Avoid drug charge tears by being aware of justice tiers
Summary: If you are arrested for drug possession in Michigan, chances are the police officer represents a local jurisdiction. Depending on the circumstances of the encounter, however, drug charges eventually brought could expand beyond just possession.
On behalf of Michael A. McInerney, PLC posted in Drug Charges on Monday, May 22, 2017.
If you are arrested for drug possession in Michigan, chances are the police officer represents a local jurisdiction. Depending on the circumstances of the encounter, however, drug charges eventually brought could expand beyond just possession. They could also come at you from more than one level. Protecting your legal rights may require a strategy that involves defending against the full array of possible actions.
It's good to keep in mind that there are federal drug laws and there are state drug laws. Authorities at each level have jurisdictional right to prosecute so it's possible for a person to be charged at the state level, federal level, or both. The sooner a defendant has legal representation, the more chance there is of influencing which system eventually handles the case.
The new AG in town
Such attention to detail might not seem that big of a deal on the face of things. However, skilled attorneys know that it can make a significant difference in the event of a conviction. That's because sentencing guidelines can vary tier to tier and state sentencing rules tend to be less severe than the federal rules.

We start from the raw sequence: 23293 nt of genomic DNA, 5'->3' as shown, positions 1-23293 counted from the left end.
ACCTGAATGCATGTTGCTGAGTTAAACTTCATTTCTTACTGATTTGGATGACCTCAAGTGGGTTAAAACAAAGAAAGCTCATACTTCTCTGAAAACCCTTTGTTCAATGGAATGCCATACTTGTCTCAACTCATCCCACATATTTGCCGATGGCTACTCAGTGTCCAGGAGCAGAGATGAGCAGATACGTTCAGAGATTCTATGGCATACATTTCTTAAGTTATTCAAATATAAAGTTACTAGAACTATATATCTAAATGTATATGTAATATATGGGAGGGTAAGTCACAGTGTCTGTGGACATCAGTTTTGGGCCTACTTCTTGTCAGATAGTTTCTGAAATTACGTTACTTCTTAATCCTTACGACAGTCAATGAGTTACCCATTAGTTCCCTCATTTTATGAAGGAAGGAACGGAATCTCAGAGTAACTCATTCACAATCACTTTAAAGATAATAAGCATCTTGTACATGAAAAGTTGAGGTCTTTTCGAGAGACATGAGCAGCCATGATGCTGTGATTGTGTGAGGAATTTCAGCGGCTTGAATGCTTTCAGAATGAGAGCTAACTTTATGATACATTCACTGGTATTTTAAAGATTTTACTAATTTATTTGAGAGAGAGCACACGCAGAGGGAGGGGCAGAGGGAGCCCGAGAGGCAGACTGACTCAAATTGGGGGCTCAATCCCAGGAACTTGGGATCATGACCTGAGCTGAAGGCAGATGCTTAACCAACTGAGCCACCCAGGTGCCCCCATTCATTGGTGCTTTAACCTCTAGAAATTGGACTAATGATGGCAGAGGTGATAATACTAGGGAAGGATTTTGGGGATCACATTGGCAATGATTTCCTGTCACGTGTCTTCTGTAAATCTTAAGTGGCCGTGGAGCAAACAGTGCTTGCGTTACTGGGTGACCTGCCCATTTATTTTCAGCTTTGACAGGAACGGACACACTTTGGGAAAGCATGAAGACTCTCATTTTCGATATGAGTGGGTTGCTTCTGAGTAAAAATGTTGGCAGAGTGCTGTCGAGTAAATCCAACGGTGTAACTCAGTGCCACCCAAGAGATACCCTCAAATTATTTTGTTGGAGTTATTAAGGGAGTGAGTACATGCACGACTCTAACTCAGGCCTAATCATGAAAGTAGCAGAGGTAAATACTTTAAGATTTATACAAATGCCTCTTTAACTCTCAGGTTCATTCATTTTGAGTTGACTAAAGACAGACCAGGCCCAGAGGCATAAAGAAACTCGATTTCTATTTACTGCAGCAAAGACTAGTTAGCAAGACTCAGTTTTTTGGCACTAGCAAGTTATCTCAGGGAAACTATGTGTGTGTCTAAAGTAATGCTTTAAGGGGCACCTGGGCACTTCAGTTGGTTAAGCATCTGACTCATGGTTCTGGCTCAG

Differences in sentencing were perhaps not as stark during the Obama administration. Attorney General Eric Holder encouraged policies during those years aimed at reducing the number of individuals in prison for non-violent drug offenses. U.S. attorneys had more discretion deciding what cases to pursue and they tended to put focus on the most serious crimes.
With the arrival of Donald Trump and his appointment of noted drug warrior Jeff Sessions as attorney general, the philosophy on drug crime prosecutions is taking a turn. Sessions recently issued a memo to the regional U.S. attorney offices telling them to step up action on "the most serious offenses." And he made clear he means those drug crimes that carry the longest mandatory minimum prison sentences.
How this will translate on the frontline is difficult to know for sure, but what is clear is that it is going to be important for charged individuals to be aware of the implications of the tiered system.
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